The ‘surprise’ question in paediatric palliative care: A prospective cohort study

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Abstract

Background:

The question ‘would you be surprised if this patient died in the next 12-months’ is widely used for identifying adult patients in the last year of life. However, this has not yet been studied in children.

Aim:

To assess the prognostic accuracy of the surprise question when used by a multidisciplinary team to predict survival outcomes of children with life-limiting conditions over a 3 and 12 month period.

Design:

A prospective cohort study.

Setting/participants:

Six multidisciplinary team members working in a children’s hospice answered a 3 and 12 month surprise question about 327 children who were either newly referred or receiving care at the hospice between 2011 and 2013.

Results:

The prognostic accuracy of the multidisciplinary team for the 3 (and 12)month surprise question were: sensitivity 83.3% (83.3%), specificity 93.2% (70.7%), positive predictive value 41.7% (23.6%), negative predictive value 99% (97.5%) and accuracy 92.6% (71.9%). Patients with a ‘no’ response had an increased risk of death at 3 (hazard ratio, 22.94, p ≤ 0.001) and 12 months (hazard ratio, 6.53, p ≤ 0.001).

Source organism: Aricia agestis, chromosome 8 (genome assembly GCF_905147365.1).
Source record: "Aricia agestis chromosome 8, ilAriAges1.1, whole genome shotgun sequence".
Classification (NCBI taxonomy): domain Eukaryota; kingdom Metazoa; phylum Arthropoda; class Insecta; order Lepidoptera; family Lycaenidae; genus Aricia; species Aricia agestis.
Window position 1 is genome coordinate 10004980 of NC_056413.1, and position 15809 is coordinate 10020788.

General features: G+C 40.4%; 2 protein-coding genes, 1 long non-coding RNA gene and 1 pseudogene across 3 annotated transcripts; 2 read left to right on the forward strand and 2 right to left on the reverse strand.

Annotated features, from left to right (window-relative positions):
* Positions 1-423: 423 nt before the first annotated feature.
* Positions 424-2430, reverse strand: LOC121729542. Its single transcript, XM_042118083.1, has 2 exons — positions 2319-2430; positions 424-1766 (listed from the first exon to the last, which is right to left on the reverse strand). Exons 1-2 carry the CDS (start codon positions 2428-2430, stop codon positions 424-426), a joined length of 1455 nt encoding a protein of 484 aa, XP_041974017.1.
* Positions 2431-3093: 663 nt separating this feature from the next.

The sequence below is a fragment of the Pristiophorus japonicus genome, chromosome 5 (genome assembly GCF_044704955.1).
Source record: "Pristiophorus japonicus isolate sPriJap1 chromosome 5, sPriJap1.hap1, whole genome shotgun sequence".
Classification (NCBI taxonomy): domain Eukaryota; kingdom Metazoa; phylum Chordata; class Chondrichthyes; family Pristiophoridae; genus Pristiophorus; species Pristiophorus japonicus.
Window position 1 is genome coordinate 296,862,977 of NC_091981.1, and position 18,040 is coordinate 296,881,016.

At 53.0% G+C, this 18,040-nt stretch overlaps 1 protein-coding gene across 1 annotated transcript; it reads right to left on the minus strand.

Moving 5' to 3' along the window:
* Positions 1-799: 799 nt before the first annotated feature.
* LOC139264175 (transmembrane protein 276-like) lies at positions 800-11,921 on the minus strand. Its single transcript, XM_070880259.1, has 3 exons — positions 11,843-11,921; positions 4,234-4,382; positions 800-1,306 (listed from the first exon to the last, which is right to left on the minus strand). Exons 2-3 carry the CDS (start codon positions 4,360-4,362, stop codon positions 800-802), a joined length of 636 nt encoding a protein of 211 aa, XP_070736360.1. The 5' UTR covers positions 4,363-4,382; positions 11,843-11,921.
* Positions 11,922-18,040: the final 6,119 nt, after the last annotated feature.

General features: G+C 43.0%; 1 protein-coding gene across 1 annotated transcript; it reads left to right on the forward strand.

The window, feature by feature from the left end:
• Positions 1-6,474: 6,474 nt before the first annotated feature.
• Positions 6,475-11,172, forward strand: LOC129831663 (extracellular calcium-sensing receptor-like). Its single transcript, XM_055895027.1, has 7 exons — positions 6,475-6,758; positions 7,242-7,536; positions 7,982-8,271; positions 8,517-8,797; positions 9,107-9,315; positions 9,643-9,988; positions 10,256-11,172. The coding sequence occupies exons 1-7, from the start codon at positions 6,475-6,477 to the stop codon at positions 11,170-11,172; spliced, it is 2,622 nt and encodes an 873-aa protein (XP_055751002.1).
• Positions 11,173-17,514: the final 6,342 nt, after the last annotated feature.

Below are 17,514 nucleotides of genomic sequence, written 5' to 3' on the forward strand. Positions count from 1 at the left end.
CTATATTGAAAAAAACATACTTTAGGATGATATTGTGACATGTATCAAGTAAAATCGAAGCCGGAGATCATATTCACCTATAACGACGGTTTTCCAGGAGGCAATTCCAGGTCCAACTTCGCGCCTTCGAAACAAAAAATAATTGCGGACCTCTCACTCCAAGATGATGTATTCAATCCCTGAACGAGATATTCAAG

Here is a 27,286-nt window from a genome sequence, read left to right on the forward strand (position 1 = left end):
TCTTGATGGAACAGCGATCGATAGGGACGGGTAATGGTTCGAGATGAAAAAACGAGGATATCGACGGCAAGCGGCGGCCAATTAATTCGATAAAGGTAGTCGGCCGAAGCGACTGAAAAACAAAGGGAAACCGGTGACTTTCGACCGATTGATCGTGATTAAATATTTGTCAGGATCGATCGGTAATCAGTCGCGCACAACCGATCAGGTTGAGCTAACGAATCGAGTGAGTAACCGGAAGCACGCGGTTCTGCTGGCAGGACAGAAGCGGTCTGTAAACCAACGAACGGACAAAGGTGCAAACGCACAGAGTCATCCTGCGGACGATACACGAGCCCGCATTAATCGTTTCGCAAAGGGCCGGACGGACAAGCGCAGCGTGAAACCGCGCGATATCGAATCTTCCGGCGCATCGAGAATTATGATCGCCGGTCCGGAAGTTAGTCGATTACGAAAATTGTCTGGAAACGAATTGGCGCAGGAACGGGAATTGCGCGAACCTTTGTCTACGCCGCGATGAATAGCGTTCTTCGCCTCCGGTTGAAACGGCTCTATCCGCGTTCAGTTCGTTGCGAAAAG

Conclusion:

The surprise question is a highly sensitive prognostic tool for identifying children receiving palliative care who are in the last 3 and 12 months of life. The tool is accurate at recognising children during stable periods demonstrated through a high negative predictive value. In practice, this tool could help identify children who would benefit from specialist end of life care, act as a marker to facilitate communications on advance care planning and assist in resource allocation.

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